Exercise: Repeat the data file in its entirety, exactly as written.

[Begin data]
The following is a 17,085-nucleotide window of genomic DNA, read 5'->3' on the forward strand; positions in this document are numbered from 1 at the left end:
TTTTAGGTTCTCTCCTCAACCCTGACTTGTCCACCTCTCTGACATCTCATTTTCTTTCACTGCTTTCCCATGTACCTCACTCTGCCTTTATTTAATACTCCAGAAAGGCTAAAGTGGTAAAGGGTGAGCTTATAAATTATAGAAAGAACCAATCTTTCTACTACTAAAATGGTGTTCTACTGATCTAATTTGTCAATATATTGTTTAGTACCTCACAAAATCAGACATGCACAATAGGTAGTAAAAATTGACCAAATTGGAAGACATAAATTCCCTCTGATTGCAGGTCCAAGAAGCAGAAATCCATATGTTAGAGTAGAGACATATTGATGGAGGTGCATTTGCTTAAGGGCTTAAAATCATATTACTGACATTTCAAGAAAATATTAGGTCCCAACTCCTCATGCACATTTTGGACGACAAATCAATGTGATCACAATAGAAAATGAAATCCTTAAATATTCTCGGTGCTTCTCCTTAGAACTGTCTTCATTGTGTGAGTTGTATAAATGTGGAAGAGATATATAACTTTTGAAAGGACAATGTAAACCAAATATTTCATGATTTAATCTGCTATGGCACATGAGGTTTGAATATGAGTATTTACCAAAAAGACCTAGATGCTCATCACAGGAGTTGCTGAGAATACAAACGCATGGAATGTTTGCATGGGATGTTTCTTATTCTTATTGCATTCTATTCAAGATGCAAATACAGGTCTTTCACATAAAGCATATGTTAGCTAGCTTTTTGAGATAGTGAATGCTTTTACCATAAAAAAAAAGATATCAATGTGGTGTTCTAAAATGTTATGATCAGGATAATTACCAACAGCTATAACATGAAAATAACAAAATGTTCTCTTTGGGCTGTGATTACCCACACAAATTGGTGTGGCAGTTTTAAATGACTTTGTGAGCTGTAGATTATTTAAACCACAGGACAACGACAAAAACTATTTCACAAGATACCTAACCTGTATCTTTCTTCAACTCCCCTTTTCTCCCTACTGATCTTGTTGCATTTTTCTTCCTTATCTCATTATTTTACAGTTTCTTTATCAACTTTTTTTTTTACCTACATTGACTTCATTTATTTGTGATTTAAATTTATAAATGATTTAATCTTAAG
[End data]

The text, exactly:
The following is a 17,085-nucleotide window of genomic DNA, read 5'->3' on the forward strand; positions in this document are numbered from 1 at the left end:
TTTTAGGTTCTCTCCTCAACCCTGACTTGTCCACCTCTCTGACATCTCATTTTCTTTCACTGCTTTCCCATGTACCTCACTCTGCCTTTATTTAATACTCCAGAAAGGCTAAAGTGGTAAAGGGTGAGCTTATAAATTATAGAAAGAACCAATCTTTCTACTACTAAAATGGTGTTCTACTGATCTAATTTGTCAATATATTGTTTAGTACCTCACAAAATCAGACATGCACAATAGGTAGTAAAAATTGACCAAATTGGAAGACATAAATTCCCTCTGATTGCAGGTCCAAGAAGCAGAAATCCATATGTTAGAGTAGAGACATATTGATGGAGGTGCATTTGCTTAAGGGCTTAAAATCATATTACTGACATTTCAAGAAAATATTAGGTCCCAACTCCTCATGCACATTTTGGACGACAAATCAATGTGATCACAATAGAAAATGAAATCCTTAAATATTCTCGGTGCTTCTCCTTAGAACTGTCTTCATTGTGTGAGTTGTATAAATGTGGAAGAGATATATAACTTTTGAAAGGACAATGTAAACCAAATATTTCATGATTTAATCTGCTATGGCACATGAGGTTTGAATATGAGTATTTACCAAAAAGACCTAGATGCTCATCACAGGAGTTGCTGAGAATACAAACGCATGGAATGTTTGCATGGGATGTTTCTTATTCTTATTGCATTCTATTCAAGATGCAAATACAGGTCTTTCACATAAAGCATATGTTAGCTAGCTTTTTGAGATAGTGAATGCTTTTACCATAAAAAAAAAGATATCAATGTGGTGTTCTAAAATGTTATGATCAGGATAATTACCAACAGCTATAACATGAAAATAACAAAATGTTCTCTTTGGGCTGTGATTACCCACACAAATTGGTGTGGCAGTTTTAAATGACTTTGTGAGCTGTAGATTATTTAAACCACAGGACAACGACAAAAACTATTTCACAAGATACCTAACCTGTATCTTTCTTCAACTCCCCTTTTCTCCCTACTGATCTTGTTGCATTTTTCTTCCTTATCTCATTATTTTACAGTTTCTTTATCAACTTTTTTTTTTACCTACATTGACTTCATTTATTTGTGATTTAAATTTATAAATGATTTAATCTTAAG